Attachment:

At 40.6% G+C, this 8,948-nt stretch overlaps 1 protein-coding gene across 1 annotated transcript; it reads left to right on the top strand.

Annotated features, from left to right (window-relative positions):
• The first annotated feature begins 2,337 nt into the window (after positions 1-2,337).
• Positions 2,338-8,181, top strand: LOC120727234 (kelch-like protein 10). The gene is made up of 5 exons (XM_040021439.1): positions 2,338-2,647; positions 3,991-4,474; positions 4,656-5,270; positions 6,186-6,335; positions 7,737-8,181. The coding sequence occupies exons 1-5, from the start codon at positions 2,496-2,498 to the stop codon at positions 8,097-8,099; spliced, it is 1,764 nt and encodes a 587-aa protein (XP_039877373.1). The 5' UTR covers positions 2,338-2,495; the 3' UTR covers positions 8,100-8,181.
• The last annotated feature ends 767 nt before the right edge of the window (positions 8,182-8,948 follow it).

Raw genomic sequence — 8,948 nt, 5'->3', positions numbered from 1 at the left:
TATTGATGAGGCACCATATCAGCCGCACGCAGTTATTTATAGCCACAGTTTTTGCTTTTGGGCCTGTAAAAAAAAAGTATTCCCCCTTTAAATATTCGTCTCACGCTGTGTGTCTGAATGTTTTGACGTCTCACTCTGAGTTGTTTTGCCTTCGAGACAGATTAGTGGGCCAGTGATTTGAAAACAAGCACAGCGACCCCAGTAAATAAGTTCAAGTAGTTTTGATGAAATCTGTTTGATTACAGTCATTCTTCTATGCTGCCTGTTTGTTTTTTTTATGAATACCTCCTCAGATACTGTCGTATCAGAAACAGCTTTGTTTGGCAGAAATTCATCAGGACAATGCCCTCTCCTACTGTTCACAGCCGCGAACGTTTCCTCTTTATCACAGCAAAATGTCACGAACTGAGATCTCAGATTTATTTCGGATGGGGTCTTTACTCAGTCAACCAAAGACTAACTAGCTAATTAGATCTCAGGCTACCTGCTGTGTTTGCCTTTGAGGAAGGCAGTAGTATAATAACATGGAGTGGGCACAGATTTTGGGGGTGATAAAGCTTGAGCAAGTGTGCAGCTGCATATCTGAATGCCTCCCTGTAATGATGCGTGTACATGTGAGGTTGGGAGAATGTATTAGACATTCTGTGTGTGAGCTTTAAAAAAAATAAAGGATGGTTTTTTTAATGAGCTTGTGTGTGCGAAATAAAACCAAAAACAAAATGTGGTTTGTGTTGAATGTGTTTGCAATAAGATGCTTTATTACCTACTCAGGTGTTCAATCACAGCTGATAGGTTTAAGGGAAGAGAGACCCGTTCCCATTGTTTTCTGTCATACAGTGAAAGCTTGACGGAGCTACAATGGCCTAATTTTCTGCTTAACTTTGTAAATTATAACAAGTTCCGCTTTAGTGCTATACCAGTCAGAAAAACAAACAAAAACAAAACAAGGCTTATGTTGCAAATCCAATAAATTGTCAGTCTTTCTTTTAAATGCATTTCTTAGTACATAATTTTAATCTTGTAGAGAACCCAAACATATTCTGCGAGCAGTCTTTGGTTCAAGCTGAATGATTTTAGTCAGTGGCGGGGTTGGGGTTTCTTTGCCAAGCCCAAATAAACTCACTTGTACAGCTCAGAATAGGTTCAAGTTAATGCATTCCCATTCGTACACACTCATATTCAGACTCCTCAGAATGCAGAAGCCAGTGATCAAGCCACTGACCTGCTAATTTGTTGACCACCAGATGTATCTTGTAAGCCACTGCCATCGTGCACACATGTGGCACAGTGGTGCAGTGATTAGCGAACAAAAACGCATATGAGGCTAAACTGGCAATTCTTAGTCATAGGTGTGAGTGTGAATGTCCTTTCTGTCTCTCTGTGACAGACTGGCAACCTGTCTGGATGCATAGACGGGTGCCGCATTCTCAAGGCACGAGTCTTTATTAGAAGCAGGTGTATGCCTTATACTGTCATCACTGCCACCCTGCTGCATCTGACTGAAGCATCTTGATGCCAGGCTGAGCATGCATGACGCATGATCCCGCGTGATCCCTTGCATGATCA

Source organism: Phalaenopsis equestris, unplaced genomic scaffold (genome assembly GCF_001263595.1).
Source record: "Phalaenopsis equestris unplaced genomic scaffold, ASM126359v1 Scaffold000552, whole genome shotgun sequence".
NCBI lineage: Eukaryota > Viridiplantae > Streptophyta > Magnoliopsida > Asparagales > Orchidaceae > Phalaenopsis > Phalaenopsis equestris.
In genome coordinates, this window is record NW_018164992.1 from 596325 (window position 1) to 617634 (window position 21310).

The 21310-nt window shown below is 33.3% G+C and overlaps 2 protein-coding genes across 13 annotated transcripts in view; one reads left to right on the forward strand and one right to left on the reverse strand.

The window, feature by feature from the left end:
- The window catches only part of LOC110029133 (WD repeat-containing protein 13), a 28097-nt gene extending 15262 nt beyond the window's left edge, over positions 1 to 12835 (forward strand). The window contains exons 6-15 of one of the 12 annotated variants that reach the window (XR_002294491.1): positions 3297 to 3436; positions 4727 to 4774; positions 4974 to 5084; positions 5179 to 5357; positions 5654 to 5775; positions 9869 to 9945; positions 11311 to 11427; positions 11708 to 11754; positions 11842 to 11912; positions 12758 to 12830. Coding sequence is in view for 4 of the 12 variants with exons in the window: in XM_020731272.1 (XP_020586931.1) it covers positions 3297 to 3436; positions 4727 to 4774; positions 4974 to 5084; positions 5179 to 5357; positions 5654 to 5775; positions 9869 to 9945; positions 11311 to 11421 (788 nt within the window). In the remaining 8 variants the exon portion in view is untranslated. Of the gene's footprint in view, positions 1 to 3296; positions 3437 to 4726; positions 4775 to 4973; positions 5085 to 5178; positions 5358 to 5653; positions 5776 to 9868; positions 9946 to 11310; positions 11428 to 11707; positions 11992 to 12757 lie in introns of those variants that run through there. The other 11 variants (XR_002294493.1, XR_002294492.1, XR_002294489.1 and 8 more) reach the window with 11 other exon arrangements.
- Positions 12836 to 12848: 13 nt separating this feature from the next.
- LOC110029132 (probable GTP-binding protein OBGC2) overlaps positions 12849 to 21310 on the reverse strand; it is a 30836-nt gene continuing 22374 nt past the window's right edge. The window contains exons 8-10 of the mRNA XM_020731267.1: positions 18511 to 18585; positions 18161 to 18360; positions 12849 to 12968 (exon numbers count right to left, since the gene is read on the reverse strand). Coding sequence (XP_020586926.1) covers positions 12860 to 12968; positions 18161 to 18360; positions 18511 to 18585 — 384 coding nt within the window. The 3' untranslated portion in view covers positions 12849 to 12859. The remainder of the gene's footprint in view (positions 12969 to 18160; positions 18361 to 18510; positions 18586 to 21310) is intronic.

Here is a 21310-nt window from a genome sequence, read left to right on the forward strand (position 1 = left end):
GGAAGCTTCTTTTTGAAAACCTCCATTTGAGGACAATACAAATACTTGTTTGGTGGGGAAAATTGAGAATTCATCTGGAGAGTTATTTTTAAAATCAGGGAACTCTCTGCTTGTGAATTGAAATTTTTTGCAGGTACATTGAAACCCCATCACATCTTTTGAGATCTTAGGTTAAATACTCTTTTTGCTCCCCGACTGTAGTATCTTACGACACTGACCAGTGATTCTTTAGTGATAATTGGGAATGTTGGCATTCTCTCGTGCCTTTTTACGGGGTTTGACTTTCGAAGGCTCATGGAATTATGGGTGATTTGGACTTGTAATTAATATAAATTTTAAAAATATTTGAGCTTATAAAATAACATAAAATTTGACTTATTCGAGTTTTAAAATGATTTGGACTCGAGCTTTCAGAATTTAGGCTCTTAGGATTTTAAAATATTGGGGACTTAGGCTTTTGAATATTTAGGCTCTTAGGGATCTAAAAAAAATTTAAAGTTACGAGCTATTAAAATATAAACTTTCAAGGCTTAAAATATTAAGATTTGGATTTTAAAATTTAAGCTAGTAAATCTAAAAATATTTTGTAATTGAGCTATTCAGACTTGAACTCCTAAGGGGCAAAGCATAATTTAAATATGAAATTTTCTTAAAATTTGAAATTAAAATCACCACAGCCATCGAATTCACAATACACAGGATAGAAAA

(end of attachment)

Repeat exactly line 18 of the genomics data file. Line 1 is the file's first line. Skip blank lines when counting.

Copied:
GGAAGCTTCTTTTTGAAAACCTCCATTTGAGGACAATACAAATACTTGTTTGGTGGGGAAAATTGAGAATTCATCTGGAGAGTTATTTTTAAAATCAGGGAACTCTCTGCTTGTGAATTGAAATTTTTTGCAGGTACATTGAAACCCCATCACATCTTTTGAGATCTTAGGTTAAATACTCTTTTTGCTCCCCGACTGTAGTATCTTACGACACTGACCAGTGATTCTTTAGTGATAATTGGGAATGTTGGCATTCTCTCGTGCCTTTTTACGGGGTTTGACTTTCGAAGGCTCATGGAATTATGGGTGATTTGGACTTGTAATTAATATAAATTTTAAAAATATTTGAGCTTATAAAATAACATAAAATTTGACTTATTCGAGTTTTAAAATGATTTGGACTCGAGCTTTCAGAATTTAGGCTCTTAGGATTTTAAAATATTGGGGACTTAGGCTTTTGAATATTTAGGCTCTTAGGGATCTAAAAAAAATTTAAAGTTACGAGCTATTAAAATATAAACTTTCAAGGCTTAAAATATTAAGATTTGGATTTTAAAATTTAAGCTAGTAAATCTAAAAATATTTTGTAATTGAGCTATTCAGACTTGAACTCCTAAGGGGCAAAGCATAATTTAAATATGAAATTTTCTTAAAATTTGAAATTAAAATCACCACAGCCATCGAATTCACAATACACAGGATAGAAAA